Ysgol yr Hendre, Llanbeblig, Caernarfon

An early medieval cemetery and Roman construction camp

Introduction | Excavation Results | Neolithic Pit | Roman Pit Ovens and Possible Construction Camp | Early Medieval Cemetery

Medieval Features | 19th and 20th Century | Acknowledgements and Further Reading

Roman Pit Ovens and a possible Construction Camp for Segontium Fort

Scattered across the site, within and beyond the later cemetery, were eighteen roughly figure-of-eight shaped features formed from two conjoining pits. In each case one of the pits had orange-red heat-affected soils along the base and sides and must have held a fire, while the other, although containing charcoal, generally lacked traces of burning. All these features ranged in length from 2.98m to 1.40m, in breadth from 2.0m to 0.65m and in depth from 0.58m to 0.12m. The evidence suggested that the fire pits were roofed possibly with turves supported on branches, creating an enclosed space that could be used for cooking. The other pit was used to rake out the remains of the fire.

Plan showing location of ovens (in black)


The features have been interpreted as ovens. It is usual in clay or pit ovens to remove the ash from the oven once it has reached temperature, insert the food, seal up the oven and leave to cook. The design of the oven is not one intended for long term use, and from the amount of charcoal in the raking pit and the intensity of burning in the ovens it is suggested that each oven was only used a few times.

Most of the ovens were separated from each other by a distance of 15-20m, though some were paired, and others formed a rough line, but there was little coherent pattern to their distribution. The very few small finds from these features included a corroded nail, tiny fragments of burnt bone, very occasional flint flakes and a single abraded piece of pottery.

This last is difficult to diagnose, but is almost certainly a small piece of Roman pottery. None of the finds seemed to be directly related to the use of the ovens. Analysis of the charcoal revealed that the fuel used in the ovens was mainly oak, with some hazel, ash and willow or poplar. Elm was also occasionally used.

Examples of the ovens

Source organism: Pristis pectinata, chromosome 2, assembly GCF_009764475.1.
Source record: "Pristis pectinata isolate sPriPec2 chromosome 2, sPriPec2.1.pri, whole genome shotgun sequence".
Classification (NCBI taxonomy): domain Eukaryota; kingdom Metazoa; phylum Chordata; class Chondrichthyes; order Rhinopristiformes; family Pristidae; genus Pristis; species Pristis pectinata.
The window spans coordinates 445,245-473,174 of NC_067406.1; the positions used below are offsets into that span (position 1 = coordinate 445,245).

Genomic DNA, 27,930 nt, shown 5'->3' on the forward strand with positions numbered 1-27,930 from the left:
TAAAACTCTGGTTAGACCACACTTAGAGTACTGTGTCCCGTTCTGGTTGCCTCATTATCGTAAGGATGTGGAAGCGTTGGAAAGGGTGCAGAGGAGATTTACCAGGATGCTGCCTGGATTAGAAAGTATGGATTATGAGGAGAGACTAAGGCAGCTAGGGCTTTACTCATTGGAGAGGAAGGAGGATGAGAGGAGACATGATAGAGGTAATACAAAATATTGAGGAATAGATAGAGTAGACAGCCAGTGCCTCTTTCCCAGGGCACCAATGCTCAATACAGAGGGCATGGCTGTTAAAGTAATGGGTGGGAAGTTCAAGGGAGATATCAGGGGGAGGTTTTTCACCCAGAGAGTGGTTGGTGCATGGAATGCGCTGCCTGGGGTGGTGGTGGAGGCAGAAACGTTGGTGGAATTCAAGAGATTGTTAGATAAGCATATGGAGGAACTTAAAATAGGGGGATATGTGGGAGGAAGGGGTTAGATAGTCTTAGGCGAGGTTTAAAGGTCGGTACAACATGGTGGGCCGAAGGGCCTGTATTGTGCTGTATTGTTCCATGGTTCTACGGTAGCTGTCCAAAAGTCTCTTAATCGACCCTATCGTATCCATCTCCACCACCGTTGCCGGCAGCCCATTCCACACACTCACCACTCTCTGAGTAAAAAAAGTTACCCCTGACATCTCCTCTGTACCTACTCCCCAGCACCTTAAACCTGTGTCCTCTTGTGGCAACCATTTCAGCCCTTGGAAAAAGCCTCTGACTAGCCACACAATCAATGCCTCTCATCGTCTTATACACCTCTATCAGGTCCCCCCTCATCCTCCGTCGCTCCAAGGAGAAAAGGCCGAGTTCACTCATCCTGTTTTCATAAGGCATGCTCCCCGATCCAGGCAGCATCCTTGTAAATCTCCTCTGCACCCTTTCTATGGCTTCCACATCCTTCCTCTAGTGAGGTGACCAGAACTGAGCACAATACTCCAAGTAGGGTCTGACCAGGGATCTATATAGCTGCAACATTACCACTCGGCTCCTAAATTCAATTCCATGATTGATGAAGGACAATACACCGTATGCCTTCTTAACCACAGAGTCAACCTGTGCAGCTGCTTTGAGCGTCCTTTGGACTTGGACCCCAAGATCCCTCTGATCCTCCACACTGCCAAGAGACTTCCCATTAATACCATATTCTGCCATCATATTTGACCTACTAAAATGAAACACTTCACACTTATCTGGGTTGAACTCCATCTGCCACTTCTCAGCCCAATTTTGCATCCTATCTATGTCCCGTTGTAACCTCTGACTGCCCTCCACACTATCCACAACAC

A few charred cereal grains were found including wheat, barley and oats, but not very many and it is possible that the grain was introduced with straw to light the fire.

The lack of finds made it difficult to date the ovens so charred fuel and cereal grains from seven of the ovens was radiocarbon dated. Statistical analysis of the results suggests that the ovens were in use between cal AD 25–80 and cal AD 60–120, over a period lasting no longer than 80 years and probably for only 1–30 years. The dates are actually consistent with all the ovens being used at the same time and it is the statistical error on the dates that give the potential range. The fragile nature of the ovens suggests that each one was used for only a short period, and their layout over the site could be consistent with them being used by small groups of people at roughly the same time.

Section through one of the raking out pits showing the layers of charcoal
and burnt soil from each use

A pair of ovens close together

Though it is not possible to prove with certainty that all the ovens were in use simultaneously, it is worth examining the hypothesis, and looking again at the statistical analysis. By combining all the dates, a much closer estimate of use can be arrived at which gives a time span of cal AD 65-80; a precise enough range to be compared to historical events. It has been suggested by the excavators of Segontium Roman fort, using historical evidence and pottery and coin evidence, that ‘the site is Agricolan, and dates to AD 77 or shortly after’ (Casey and Davies, 1993, 10). The Roman writer Tacitus tells us that Iulius Agricola, who was governor between AD 77 and AD 83, subdued the local tribe, which he called the Ordovices, and went on to attack Anglesey.

The idea that these might be Roman military field ovens is supported by the discovery of many very similar ovens in a Roman marching camp at Kintore, Aberdeenshire. There it was suggested that the ovens represent the position of tents of individual contubernia (groups of 8 men), and this interpretation would fit with the distribution of ovens at Ysgol yr Hendre, where the estimated date suggests they were in use during the construction of the fort at Segontium. This may, therefore, have been the site of a camp for the soldiers building the fort. Its location some 300m from the fort is not a problem, as other known construction camps are further from their forts, but a defensive ditch around the camp would be expected, and none were found during excavation. However, elsewhere in Britiain there is evidence that suggests that not all temporary camps had ditches. The use of tribuli, defences built from stakes lashed together, or other similar devices may have provided sufficient defence without the need of ditches.

Tribuli created by a re-enactment group
Copyright: Sean Richards, Legio IX Hispana, California

If the ovens do represent a construction camp for Segontium it is possible to imagine each contubernium camped at fairly regular distances apart, all with a tent and most with an oven. Pieces of leather, interpreted as panels from Roman army tents, were found in Roman wells near Segontium in 1920 and 1977. Just such tents could have been used at Ysgol yr Hendre and such a camp would have left few archaeological traces other than the ovens.

One of the Roman ovens fully excavated,
showing the sides and base of the fire pit burnt red